In a poem she scribbled on the back of a letter to a friend in 1855, the Pre-Raphaelite Muse Lizzie Siddall wrote:
The voices of a thousand birds / That clang above my head, / Shall bring me to a sadder dream / When this sad dream is dead.
A freakish loon by the name of Wilf Birdclang – methinks he changed his name by deed poll – has spent the last fifteen years identifying and cataloguing the thousand different types of bird that make a clanging sound. It would not surprise me if you raised your eyebrows at that sentence, an inner voice exclaiming “what fresh nonsense is this?” You are probably of the conviction that few, if any, birds go “clang”, and certainly not a thousand different types. You might also be thinking to yourself that Lizzie Siddall did not suggest that her clangers were anything but a thousand birds all of the same type. Granted, she does not specify, but I think sheer common sense indicates that she had just one type of bird in mind. What that bird may have been she does not say, thus allowing the likes of Wilf Birdclang to step in with his ludicrous list.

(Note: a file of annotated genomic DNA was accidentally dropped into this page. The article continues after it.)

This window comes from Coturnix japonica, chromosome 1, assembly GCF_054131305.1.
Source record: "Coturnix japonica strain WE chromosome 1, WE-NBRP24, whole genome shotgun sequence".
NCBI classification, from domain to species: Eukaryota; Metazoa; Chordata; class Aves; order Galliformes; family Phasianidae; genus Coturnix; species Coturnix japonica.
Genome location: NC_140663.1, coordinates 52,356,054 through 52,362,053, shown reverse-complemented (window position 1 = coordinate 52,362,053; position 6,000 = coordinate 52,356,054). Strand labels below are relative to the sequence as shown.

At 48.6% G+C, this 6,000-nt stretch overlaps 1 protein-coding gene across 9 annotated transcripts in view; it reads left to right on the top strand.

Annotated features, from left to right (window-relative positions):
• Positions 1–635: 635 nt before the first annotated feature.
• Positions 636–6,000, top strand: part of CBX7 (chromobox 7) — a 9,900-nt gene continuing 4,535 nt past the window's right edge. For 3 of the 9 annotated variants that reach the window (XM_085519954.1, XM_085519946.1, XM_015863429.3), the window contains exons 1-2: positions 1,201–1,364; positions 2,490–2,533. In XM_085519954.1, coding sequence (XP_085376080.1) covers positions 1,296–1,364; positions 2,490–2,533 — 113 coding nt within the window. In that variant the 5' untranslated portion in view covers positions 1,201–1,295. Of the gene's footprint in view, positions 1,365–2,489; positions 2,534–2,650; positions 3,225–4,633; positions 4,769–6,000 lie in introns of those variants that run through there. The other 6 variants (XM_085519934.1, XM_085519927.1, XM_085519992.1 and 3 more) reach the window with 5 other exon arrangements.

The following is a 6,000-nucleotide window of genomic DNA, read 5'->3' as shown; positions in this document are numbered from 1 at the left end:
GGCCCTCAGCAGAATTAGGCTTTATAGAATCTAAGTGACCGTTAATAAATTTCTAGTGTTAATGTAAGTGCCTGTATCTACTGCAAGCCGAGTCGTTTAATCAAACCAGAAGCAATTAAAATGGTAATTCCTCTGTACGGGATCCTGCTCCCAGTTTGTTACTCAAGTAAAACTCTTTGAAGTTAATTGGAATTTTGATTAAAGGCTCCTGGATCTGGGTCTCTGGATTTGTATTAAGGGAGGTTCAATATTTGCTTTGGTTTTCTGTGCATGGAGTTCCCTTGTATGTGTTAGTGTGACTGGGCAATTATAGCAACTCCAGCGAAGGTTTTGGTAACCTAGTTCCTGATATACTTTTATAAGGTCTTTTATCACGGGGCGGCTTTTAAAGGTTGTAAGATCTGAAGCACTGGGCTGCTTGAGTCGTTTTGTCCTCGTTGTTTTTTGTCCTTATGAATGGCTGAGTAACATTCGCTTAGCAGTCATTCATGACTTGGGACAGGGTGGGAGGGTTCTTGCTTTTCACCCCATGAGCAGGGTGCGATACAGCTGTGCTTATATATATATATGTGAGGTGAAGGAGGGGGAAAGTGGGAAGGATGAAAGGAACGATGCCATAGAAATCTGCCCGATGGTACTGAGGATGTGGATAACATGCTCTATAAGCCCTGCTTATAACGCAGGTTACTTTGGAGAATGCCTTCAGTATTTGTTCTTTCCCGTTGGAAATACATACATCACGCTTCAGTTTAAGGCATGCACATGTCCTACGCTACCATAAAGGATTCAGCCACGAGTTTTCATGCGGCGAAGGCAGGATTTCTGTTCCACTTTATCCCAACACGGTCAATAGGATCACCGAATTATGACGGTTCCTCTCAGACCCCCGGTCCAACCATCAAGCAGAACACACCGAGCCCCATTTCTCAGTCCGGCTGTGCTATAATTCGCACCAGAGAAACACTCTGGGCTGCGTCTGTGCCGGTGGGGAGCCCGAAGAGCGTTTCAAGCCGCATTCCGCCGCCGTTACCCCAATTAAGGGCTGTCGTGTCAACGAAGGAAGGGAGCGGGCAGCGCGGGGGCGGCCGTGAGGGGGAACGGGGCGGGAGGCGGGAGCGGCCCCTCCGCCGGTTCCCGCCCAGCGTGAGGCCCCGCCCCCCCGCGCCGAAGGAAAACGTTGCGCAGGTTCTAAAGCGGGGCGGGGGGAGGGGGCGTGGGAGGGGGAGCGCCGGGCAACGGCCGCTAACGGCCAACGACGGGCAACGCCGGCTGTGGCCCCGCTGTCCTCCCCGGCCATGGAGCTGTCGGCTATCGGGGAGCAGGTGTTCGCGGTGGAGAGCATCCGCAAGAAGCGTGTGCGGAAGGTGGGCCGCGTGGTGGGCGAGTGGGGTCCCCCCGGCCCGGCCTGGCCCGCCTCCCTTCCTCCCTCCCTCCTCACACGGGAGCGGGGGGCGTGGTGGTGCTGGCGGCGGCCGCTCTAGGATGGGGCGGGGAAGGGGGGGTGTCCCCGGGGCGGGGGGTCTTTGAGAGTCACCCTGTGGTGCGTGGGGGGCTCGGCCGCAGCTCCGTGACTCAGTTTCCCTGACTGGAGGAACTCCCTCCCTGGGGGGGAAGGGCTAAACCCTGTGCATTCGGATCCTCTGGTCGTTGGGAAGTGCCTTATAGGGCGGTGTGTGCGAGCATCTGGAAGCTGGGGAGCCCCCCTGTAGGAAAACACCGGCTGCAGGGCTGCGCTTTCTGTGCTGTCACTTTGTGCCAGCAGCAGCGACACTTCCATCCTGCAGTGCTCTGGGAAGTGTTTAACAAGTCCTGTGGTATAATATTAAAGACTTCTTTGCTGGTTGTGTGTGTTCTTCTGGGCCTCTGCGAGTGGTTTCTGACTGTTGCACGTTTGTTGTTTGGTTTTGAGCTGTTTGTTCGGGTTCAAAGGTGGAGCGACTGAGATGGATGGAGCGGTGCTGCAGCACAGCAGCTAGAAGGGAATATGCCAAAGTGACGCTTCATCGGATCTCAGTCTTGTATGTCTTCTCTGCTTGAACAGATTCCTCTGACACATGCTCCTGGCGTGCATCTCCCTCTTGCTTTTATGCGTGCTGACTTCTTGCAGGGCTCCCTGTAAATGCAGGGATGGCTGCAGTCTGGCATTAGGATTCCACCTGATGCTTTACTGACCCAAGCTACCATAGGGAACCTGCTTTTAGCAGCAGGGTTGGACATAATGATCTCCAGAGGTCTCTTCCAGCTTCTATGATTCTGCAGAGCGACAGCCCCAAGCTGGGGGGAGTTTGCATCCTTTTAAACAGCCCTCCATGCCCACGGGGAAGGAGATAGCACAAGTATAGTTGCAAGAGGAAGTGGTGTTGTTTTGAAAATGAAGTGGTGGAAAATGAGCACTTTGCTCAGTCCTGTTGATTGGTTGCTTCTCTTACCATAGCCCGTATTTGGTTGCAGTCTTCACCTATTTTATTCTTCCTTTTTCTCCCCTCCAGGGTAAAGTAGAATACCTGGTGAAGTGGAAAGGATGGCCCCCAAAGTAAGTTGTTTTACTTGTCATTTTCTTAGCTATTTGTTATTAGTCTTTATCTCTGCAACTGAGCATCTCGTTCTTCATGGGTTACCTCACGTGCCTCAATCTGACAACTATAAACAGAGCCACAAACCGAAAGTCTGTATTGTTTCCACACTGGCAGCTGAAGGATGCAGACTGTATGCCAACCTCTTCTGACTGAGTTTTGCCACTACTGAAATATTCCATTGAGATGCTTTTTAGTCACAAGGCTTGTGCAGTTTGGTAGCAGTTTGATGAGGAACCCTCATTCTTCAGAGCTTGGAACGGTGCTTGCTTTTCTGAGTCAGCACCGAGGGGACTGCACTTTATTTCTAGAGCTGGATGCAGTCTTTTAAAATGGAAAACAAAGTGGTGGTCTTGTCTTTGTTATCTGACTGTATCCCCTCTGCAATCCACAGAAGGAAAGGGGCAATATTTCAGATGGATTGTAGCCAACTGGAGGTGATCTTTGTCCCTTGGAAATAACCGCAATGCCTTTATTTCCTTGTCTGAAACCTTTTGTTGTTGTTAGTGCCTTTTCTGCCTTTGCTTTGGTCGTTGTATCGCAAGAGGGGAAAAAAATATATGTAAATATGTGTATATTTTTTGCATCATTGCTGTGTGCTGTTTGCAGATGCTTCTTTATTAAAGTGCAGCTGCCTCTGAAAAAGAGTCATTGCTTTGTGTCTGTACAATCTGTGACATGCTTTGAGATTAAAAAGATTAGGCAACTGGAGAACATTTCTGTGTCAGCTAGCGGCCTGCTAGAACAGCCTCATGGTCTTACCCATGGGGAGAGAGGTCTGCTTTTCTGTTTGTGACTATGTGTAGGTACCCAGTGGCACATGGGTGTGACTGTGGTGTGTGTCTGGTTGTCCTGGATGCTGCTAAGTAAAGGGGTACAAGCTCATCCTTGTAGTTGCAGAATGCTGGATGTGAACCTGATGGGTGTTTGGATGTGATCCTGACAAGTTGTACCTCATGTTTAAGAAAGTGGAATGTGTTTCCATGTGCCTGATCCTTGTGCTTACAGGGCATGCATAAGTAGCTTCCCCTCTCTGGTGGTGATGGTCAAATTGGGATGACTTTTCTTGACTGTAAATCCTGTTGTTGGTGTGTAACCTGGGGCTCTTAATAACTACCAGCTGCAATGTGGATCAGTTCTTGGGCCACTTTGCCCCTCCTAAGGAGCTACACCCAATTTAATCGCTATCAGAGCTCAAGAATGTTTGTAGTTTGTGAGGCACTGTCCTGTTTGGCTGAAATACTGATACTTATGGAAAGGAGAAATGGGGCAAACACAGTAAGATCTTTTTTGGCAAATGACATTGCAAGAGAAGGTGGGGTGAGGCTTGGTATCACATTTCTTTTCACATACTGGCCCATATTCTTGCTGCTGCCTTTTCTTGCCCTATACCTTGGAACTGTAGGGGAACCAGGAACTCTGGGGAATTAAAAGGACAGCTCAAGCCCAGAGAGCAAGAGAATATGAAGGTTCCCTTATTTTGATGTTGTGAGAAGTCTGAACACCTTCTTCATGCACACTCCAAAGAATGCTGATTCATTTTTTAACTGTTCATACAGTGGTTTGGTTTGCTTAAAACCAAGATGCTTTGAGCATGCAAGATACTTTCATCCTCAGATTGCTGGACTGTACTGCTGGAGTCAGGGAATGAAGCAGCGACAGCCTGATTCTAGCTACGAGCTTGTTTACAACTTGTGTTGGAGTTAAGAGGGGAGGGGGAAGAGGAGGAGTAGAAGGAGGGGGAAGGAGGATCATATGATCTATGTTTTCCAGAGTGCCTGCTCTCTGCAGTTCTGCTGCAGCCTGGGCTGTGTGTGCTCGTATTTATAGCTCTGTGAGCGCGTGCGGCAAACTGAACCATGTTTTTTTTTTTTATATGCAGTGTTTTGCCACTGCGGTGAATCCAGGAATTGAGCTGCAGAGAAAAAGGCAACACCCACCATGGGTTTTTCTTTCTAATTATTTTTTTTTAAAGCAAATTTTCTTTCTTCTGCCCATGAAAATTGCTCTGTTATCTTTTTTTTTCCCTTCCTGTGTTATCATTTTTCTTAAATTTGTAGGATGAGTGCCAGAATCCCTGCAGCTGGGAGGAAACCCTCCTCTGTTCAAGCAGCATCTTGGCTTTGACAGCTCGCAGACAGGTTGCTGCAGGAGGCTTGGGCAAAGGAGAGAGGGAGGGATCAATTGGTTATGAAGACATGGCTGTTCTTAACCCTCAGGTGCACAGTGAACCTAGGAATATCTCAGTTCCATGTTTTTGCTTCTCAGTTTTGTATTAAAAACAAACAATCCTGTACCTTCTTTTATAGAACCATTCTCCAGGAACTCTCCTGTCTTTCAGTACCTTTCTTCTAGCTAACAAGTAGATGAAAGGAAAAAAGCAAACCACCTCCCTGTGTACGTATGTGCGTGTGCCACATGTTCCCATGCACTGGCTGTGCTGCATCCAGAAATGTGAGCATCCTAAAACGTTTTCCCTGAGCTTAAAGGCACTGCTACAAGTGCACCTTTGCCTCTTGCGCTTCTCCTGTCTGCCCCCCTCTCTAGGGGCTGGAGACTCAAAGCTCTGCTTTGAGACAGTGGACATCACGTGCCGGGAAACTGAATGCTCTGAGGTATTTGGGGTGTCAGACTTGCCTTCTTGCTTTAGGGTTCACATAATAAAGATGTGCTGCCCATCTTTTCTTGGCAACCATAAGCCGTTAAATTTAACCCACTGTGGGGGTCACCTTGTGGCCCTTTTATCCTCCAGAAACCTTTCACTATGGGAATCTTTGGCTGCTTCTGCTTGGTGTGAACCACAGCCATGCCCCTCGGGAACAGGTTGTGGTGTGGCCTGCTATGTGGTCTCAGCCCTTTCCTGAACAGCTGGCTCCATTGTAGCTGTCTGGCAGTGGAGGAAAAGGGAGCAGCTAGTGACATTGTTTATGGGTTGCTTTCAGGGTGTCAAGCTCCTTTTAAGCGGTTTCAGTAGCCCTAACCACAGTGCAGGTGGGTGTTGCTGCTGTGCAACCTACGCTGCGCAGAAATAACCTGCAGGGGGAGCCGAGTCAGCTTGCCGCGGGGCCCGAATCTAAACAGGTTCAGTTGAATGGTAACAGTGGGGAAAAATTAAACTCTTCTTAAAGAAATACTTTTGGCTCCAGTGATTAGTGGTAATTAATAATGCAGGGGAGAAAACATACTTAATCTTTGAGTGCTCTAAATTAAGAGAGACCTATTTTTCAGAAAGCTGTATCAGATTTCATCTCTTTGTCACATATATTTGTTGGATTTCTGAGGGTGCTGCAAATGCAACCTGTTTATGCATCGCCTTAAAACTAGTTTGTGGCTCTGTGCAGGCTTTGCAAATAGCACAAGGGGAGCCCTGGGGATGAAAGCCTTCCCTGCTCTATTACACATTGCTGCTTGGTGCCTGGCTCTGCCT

The point about his fifteen years’ work is that it is all bluster and assertion, without a trace of evidence or argument. For example, the first bird on Wilf’s list is the starling. He writes:
1. The starling. Starlings make loud, even deafening, clanging noises.
Any ornithologist of repute will tell you that this is complete drivel. Indeed, I am an ornithologist of repute, and I am telling you it is drivel. I have come across any number of starlings in my time, and not one of them has clanged, ever, deafeningly or otherwise.
Wilf Birdclang has now set to work on a list of a thousand sad dreams. Let us hope it proves more rigorous than his birdy twaddle.
Given Ms. Siddal’s entanglement with laudanum I’m not surprised she heard birds ‘clanging’…
It is a well-established fact that on the Ning Nang Nong all the mice go clang.